Tax break debate over film industry

LEXINGTON, Ky. (WTVQ) – As filming for “The Stand-In” wraps up in downtown Lexington, director Jamie Babbit says she enjoyed her time here, but there was something keeping the crew from staying longer.

“It is so wonderful to shoot here in so many ways, the only thing I wish you guys had was a tax credit, just like Georgia. Then we would have shot the whole movie here instead of two days here,” says Babbit.

Jayne Hancock, CEO of the Lexington based production company Wrigley Media Group, told WTVQ before filming began, this isn’t the first time Kentucky has lost film opportunities to other states.

“Ones that we’ve recruited and brought and shown and how it felt it was unfortunate that they couldn’t come here because another state was providing them an incentive,” says Hancock.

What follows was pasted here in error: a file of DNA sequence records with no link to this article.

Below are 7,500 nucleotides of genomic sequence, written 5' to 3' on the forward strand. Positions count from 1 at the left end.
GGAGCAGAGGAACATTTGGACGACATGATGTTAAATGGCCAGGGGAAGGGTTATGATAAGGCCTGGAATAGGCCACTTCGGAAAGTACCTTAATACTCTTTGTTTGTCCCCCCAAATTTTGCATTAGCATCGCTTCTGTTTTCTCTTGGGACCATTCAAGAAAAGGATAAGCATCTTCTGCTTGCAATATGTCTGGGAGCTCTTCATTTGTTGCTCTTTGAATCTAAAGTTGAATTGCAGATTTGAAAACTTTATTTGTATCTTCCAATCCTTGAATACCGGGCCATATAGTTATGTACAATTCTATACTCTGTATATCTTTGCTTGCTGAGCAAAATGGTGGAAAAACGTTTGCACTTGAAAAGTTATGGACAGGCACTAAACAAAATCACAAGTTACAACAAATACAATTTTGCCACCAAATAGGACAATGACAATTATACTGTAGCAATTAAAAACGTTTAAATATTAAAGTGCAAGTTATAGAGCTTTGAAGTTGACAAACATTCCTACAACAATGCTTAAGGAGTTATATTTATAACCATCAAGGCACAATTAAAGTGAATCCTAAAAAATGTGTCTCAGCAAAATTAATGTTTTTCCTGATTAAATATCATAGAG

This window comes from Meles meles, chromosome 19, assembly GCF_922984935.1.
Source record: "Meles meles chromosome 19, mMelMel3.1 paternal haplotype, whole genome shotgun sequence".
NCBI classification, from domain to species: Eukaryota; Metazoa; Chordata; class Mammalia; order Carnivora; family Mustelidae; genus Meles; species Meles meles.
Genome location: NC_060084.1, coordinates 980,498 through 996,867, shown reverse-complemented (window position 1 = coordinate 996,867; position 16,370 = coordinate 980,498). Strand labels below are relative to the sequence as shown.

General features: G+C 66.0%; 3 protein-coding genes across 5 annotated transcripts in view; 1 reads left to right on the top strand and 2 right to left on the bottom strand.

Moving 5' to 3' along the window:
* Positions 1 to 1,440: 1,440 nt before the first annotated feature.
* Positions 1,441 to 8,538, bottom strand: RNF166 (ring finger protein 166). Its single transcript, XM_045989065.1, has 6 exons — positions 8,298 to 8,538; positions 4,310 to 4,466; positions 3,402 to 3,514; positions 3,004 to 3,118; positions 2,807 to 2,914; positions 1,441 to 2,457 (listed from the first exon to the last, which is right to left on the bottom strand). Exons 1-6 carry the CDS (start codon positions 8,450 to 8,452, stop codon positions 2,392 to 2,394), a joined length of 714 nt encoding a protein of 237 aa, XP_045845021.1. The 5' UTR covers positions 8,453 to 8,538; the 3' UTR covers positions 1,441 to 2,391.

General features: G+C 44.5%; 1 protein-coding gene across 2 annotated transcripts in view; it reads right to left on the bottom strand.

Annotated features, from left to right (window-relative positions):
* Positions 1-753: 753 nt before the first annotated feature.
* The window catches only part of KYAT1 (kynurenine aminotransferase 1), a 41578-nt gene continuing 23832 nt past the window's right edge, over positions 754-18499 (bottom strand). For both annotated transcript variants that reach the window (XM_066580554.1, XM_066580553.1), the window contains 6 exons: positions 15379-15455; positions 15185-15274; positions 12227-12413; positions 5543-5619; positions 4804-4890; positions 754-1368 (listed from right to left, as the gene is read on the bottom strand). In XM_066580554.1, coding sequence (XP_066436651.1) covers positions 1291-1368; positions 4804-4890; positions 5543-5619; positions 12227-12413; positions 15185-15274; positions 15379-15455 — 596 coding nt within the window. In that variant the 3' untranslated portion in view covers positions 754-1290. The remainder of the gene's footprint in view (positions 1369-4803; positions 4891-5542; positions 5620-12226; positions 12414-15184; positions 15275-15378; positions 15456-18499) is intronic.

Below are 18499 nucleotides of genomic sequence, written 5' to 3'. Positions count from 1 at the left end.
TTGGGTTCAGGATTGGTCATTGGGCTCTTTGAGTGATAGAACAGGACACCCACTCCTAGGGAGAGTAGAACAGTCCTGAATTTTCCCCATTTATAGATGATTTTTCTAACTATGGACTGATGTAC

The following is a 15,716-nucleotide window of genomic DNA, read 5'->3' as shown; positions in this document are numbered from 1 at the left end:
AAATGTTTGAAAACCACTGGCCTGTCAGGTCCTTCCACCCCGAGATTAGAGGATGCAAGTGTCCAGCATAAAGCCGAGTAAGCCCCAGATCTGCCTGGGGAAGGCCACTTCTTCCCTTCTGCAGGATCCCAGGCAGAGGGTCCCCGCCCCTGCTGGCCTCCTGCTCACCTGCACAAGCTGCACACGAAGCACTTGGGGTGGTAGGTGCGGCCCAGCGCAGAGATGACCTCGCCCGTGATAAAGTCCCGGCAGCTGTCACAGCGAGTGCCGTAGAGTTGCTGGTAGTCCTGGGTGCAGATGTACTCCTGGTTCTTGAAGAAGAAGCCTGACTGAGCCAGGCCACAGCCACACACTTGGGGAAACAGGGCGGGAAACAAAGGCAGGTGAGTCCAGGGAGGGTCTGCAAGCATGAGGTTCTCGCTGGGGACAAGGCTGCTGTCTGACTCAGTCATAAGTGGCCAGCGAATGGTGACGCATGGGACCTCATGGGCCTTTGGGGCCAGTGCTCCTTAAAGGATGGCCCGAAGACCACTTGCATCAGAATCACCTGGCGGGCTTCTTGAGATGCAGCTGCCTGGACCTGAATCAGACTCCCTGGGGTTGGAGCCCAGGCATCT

According to the Kentucky Film Association, 23 movies were shot in the Bluegrass in 2016 and 2017, resulting in a $47 million economic impact on local businesses, and $4.7 million in tax revenue to local government.

Jason Bailey with the Kentucky Center for Economic Policy says those benefits aren’t worth what the Commonwealth is giving away.

“The cost ballooned out of control in 2018. We gave away $500 million as a state in film tax breaks. That’s about seven times more than we spend on preschool for all of Kentucky,” says Bailey.

The Commonwealth put a halt on taking tax incentive applications in February of 2018. Bailey says movie making doesn’t benefit Kentucky workers much anyway.

“A lot of the jobs in film making, the high paying jobs, the skilled jobs are out of state, they come for as long as production happens and then they leave and they go back. The only jobs in the state tend to be part time and low wage,” says Bailey.

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